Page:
In 1915 Robert Rich Sharp, prospector for Union Minière du Haut Katanga, discovered the world’s richest uranium deposit at Shinkolobwe in the Katanga province of the Belgian Congo, presently the Democratic Republic of the Congo – the mine, which operated until 2004, never has been surpassed. The uranium didn’t matter, but Sharp was excited when the assay showed trace amounts of radium. After World War 1, Union Minière shipped the ore to Oolen for radium extraction.

Starting in 1934, some of the most talented physicists the world ever has known (Enrico Fermi, Leo Szilard, Lise Meitner, Otto Frisch, Werner Heisenberg, et al.) were experimenting with uranium. They bombarded samples with neutrons and hoped to create transuranic elements. We now know that they succeeded in splitting uranium atoms in multiple experiments, but somehow missed that this was what they were doing. (Most likely, there was a simple and very human reason: they weren’t looking for fission, and so they didn’t see it.) This is sometimes called the “Five Year Miracle”: these incredibly brilliant people failed to make sense of what they were seeing until 1939 when Hahn and Strassmann in Berlin identified the fission byproducts from their uranium experiment; this led to the correct interpretation of the results, including the significance of the U235 isotope and the possibilities of the transuranic element 94 (plutonium). Had this happened earlier (e.g. by Fermi in 1934 – he later was amazed at himself for not having seen it), World War 2 in Europe very likely would have been an atomic war.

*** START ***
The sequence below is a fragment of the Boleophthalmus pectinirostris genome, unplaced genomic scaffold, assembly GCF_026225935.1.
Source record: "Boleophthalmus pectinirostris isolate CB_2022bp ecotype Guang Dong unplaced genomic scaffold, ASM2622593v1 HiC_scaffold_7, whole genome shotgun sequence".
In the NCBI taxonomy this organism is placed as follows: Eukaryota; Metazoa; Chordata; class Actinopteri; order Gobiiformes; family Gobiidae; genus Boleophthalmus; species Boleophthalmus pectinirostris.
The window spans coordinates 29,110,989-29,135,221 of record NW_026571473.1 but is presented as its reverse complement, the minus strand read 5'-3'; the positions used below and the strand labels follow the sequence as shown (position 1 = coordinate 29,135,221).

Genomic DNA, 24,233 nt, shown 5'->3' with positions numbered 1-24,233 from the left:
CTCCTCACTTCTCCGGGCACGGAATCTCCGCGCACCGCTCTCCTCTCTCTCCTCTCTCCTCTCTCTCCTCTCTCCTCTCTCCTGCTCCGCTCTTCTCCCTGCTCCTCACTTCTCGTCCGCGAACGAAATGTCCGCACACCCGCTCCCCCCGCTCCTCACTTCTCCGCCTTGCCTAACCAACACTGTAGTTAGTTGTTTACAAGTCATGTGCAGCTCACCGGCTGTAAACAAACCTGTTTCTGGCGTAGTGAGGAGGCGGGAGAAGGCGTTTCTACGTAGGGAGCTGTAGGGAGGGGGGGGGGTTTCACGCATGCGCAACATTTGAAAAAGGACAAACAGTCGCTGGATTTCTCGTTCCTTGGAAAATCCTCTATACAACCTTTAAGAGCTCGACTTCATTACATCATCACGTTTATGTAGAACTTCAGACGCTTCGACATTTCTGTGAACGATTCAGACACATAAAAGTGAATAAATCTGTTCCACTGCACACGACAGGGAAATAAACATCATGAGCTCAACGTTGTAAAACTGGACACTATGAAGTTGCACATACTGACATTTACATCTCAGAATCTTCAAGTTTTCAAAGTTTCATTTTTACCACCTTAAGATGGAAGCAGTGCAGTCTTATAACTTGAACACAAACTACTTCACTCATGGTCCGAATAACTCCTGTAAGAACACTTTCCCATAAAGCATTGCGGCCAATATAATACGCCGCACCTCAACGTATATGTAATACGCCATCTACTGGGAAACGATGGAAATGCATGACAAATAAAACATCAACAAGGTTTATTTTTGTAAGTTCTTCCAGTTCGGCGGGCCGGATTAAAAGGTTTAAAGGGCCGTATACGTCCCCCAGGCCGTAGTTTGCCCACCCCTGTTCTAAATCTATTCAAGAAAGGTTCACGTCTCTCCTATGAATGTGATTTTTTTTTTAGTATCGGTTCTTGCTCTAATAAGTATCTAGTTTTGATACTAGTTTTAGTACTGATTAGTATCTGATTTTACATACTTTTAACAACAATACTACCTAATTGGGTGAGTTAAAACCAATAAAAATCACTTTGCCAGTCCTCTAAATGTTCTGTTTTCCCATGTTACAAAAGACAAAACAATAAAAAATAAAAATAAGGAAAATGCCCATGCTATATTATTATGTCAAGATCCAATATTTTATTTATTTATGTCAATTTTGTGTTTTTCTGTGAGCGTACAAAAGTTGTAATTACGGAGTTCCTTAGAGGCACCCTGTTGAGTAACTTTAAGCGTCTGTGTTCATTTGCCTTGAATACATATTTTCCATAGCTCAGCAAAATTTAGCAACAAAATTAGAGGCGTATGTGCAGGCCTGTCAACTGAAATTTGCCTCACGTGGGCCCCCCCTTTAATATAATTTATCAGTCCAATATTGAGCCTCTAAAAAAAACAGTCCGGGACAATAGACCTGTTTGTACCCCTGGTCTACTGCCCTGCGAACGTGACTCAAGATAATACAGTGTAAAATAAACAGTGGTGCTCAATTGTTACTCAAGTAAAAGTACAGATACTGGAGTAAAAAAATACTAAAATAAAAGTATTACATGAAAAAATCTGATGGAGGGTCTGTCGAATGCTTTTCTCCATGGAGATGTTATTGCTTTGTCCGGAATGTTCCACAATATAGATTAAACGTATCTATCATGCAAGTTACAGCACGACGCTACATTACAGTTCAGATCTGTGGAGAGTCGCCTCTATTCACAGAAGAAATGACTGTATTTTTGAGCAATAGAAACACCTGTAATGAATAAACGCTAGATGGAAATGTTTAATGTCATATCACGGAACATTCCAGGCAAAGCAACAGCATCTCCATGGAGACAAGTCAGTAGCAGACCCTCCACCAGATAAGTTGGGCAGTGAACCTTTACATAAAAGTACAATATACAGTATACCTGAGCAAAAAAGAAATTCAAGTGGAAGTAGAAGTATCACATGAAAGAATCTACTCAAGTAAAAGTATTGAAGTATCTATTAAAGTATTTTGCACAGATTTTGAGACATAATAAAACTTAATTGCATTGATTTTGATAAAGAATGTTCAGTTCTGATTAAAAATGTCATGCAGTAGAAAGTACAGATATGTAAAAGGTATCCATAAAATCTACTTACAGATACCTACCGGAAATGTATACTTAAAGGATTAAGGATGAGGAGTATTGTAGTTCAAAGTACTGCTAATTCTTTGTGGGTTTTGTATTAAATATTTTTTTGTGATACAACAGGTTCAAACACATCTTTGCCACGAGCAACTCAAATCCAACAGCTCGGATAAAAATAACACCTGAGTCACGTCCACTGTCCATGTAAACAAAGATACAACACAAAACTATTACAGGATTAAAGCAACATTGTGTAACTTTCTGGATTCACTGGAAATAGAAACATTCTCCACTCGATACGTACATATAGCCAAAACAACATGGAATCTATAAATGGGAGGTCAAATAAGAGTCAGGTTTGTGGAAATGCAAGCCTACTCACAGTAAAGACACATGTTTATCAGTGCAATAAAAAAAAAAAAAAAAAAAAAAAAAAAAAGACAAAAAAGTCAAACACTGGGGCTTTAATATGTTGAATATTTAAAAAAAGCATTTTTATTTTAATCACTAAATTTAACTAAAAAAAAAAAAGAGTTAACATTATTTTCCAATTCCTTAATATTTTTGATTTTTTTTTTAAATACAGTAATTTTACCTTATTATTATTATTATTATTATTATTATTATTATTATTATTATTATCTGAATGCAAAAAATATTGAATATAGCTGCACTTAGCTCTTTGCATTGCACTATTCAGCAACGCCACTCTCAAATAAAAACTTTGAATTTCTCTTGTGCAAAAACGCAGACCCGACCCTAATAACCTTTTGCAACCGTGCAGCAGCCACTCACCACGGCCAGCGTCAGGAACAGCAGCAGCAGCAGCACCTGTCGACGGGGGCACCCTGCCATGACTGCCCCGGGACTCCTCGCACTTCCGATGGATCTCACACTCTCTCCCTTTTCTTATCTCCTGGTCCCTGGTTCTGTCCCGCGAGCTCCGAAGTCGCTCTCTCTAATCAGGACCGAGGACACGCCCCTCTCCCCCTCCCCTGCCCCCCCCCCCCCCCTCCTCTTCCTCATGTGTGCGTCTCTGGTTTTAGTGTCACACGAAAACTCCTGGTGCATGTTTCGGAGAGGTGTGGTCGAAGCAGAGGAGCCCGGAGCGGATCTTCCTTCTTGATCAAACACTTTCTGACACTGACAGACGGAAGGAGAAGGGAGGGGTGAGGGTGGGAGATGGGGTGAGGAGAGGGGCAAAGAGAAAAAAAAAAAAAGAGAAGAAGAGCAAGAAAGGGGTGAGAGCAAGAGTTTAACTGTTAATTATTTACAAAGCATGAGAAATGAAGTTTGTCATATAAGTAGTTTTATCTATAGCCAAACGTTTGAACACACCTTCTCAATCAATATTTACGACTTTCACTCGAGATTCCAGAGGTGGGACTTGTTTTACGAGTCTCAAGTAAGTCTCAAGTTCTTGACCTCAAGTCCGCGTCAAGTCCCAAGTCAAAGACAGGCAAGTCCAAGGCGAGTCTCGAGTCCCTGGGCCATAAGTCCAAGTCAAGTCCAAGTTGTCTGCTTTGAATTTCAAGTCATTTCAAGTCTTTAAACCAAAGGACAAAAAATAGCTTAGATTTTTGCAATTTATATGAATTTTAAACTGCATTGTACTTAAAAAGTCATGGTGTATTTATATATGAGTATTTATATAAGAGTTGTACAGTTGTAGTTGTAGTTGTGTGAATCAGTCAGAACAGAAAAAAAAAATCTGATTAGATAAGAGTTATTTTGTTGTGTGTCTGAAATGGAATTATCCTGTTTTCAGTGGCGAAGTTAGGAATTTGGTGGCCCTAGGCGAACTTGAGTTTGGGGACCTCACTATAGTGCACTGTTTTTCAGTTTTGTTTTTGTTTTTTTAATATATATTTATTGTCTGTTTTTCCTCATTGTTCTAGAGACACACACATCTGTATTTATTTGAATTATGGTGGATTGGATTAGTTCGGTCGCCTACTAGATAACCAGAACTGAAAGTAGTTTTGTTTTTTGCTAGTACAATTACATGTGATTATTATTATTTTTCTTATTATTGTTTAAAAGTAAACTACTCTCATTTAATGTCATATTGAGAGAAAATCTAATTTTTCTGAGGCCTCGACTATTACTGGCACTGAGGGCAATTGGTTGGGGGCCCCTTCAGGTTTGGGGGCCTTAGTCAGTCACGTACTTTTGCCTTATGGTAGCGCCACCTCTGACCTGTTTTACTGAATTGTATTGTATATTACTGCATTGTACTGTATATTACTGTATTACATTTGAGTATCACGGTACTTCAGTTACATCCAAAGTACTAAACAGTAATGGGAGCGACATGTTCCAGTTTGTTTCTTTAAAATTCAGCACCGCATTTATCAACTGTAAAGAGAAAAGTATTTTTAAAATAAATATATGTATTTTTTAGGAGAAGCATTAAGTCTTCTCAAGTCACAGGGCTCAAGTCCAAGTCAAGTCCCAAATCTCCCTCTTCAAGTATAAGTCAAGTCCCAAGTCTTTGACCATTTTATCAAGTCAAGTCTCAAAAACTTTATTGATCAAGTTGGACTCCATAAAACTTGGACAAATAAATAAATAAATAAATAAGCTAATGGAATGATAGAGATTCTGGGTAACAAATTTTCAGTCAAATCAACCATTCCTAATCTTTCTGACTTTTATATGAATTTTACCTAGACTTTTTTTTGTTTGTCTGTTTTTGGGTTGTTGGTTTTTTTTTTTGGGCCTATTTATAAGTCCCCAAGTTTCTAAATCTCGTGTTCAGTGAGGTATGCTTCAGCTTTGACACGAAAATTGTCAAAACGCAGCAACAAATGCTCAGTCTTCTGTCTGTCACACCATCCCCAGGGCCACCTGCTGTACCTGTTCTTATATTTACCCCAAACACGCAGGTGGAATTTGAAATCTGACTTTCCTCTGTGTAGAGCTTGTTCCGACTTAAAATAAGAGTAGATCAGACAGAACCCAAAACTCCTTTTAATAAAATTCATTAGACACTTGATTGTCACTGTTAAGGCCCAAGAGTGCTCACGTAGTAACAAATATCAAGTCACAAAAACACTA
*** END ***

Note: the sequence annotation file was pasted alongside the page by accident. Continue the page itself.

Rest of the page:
Most politicians were clueless about the research on radioactive elements, but many interested lay people were not. Science fiction authors were quick to speculate on the possibilities. HG Wells got the jump on the field with his 1913 story The World Set Free about atomic bombs and nuclear power. Robert Heinlein’s 1940 Blowups Happen about a nuclear reactor accident (the first real reactor was built in 1942, and was a secret) and his 1943 yarn about a full blown nuclear war are almost tardy by comparison. Another forward thinker, fortunately for the West, was Edgar Sengier of Union Minière du Haut Katanga, who realized that the tossed-aside uranium ore might be more than just slag after all; he shipped 1200 tons of it from Belgium to the US just before the outbreak of war, thereby keeping it out of the hands of the Germans who occupied Belgium in 1940. The unguarded ore remained for two years in 55 gallon drums in Staten Island until purchased by the US government for the Manhattan Project.